On a technical basis, it is clearly obvious that investors have given up on the company. Anybody sitting on the preferred shares since the beginning of the year has lost about half their equity and the same can be said for the common shares. While this is a relatively unscientific comment, sentiment as seen through the stock graph is horrible. The sentiment could get even worse (i.e. go to zero) but despite what most retail financial literature specifies, portfolio returns are highly magnified if you can avoid catastrophic time periods and likely most of Bombardier’s catastrophic period is in the past. Price and volume suggest panic and it is best to invest in a panic situation.

I can’t see people within various pension funds and institutional investors credibly recommending to their investment committees the purchase of Bombardier at this time. The risk has simply gone too high. As a result, the shares (both common and preferred) have cratered. The question at this point is assessing whether sentiment can get worse (resulting in lower prices) or has bottomed.

Operationally and in terms of sentiment, the mass media has focused on the consistent delays on the C-series airplane that is designed to compete against others in the 100-149 person segment. The development of this aircraft continues to cost the company considerable amounts of cash – debt has risen to $9 billion at the end of March 2015 compared to $5.4 billion at the beginning of 2013.

In fairness, the cash balance between those two time periods has also gone up, from $2.6 billion in January 2013 to $4.7 billion in March 2015. The net debt position would be $4.3 billion which is not terrible.

In the last raising of capital, the company forced through a bond offering that functionally extended their nearest term maturity out to 2018. They managed to get a 5.5% coupon on 3.5 year money and 7.5% on 10 year money.

Investors that bought into the 10 year bond would doubtlessly be pleased to know that what they had bought at par is now 83 cents on the dollar (or approximately 11% yield to maturity). The 3.5 year maturity issue last traded at 94.7 cents (or 7.6% YTM).

Their yield curve would still suggest they are not going to be shut out of debt financing.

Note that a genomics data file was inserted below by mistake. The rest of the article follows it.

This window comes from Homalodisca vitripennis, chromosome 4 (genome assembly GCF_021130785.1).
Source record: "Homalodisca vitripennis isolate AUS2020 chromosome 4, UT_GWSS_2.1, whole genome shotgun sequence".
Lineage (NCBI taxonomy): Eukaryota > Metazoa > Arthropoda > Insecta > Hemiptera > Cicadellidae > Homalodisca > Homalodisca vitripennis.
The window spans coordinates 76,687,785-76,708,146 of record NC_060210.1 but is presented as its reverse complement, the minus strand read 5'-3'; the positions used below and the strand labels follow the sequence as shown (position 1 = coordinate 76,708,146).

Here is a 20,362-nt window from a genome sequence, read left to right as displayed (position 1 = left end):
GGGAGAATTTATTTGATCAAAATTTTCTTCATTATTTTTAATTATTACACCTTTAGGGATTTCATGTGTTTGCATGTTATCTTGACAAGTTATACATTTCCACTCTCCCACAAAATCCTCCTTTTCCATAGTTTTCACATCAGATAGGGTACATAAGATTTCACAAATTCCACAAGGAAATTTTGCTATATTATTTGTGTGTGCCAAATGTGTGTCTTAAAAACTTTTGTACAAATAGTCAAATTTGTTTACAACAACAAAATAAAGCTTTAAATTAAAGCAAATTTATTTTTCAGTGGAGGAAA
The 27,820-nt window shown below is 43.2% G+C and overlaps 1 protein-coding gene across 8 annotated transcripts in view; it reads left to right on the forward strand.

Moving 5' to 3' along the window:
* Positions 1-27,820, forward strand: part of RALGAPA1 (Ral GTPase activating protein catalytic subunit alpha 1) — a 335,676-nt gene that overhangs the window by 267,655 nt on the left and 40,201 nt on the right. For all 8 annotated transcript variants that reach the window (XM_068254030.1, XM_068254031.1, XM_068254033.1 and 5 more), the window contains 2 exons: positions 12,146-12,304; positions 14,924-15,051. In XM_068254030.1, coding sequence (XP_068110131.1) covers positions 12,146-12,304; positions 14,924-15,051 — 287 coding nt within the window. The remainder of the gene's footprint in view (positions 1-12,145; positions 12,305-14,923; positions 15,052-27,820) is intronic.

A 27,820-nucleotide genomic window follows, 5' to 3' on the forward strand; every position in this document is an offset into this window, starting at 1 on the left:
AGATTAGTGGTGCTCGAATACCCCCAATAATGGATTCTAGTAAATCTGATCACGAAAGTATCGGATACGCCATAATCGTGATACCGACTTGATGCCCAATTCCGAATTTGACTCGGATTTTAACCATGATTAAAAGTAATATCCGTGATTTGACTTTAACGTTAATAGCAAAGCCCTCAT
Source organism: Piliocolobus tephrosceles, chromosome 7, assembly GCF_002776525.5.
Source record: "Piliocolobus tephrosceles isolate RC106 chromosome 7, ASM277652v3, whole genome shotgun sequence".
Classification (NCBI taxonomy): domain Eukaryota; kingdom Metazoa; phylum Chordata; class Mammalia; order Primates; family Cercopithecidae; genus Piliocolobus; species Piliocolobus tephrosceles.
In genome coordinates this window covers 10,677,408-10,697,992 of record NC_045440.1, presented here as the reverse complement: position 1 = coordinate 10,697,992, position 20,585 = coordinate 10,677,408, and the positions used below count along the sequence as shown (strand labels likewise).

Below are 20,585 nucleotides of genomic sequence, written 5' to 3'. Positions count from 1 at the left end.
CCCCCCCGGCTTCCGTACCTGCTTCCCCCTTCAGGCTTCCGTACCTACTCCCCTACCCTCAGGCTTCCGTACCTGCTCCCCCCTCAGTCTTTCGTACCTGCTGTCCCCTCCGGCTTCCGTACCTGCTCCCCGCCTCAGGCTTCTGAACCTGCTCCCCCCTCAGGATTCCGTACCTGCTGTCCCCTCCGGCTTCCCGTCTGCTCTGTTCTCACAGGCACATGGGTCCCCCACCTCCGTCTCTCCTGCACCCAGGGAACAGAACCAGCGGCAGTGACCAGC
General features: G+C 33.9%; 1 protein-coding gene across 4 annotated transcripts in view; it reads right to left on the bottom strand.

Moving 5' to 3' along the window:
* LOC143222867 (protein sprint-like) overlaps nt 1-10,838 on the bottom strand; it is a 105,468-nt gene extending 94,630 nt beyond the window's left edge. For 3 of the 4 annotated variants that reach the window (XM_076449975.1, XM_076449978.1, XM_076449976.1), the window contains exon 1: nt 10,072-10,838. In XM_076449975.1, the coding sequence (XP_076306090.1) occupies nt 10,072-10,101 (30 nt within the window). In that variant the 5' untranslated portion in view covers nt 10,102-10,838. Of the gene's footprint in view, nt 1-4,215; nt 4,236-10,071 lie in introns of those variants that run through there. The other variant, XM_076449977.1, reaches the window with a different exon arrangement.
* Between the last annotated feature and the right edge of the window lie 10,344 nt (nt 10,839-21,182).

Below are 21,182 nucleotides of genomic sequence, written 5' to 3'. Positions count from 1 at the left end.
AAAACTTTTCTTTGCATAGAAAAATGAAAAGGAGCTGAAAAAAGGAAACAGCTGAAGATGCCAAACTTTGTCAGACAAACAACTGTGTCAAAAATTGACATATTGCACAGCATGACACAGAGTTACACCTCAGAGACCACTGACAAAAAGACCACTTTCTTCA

So they have a couple years to figure things out. Considering they have seemingly gone through a whole host of management changes in the first half of the year, presumably there will be a renewed focus to solve the issues the company is facing. I also do not know of any aircraft projects that were ever delivered on time and budget.

The company has a profitable transportation division which they are planning on bringing public. This would also give the underlying entity a bit more market value than what is being prescribed (a 3.8 billion market cap plus $4.3 billion net debt position gives an enterprise value of approximately $8.1 billion). For a company doing $20 billion a year in revenues, one would pause to think if a more rational valuation were prescribed to the firm on the basis of revenues.

It is likely any recovery in the company would clearly result in equity appreciation for the company, but also as the credit profile improves, preferred shareholders (especially the BBD.PR.B series) would see considerable capital appreciation, nearly in line with the common shares, with the added bonus of the income payments on the side.

If interest rates rise, BBD.PR.B investors would receive a small bonus. I’m not holding on my breath for an increase in interest rates, however. However, I do believe that 0.5% is the lowest the Bank of Canada will go.

There are obvious risks. The chief risk is the company will suspend dividends and the shares would most likely drop to half of what they are trading at presently. The company suspended dividends on common shares earlier this year and may decide to drop preferred share dividends as they constitute a cash drain of CAD$23 million/year that they would want to otherwise save. They can also save half of this by converting the BBD.PR.C series into equity, a decision that I doubt they would make (they would rather suspend the dividend instead).

There are two good reasons why they won’t: they would likely compromise their ability to access the bond market, and the controlling family (that owns a majority of the votes in the corporation) would lose one more element of the privilege of controlling who is on the board of directors: declaring common share dividends. It does not seem likely at this time that they will suspend dividends unless if things get worse than present. There are other issues concerning the control issue that I will not write about in this post.

There are other positive and negative catalysts, most of which are not being priced into the market. I won’t go into those.

I have omitted a lot of the analysis (including the relationship between the various world governments and Bombardier), but I have written several elements to consider. While I am not too interested in the common shares, the preferred shares do give me interest, thus my purchase. This is not for the faint of heart – this is a high risk investment. If a stabilization comes to fruition and Bombardier manages to plod along, the preferred shareholders are good and will be earning significant income for the indefinite future.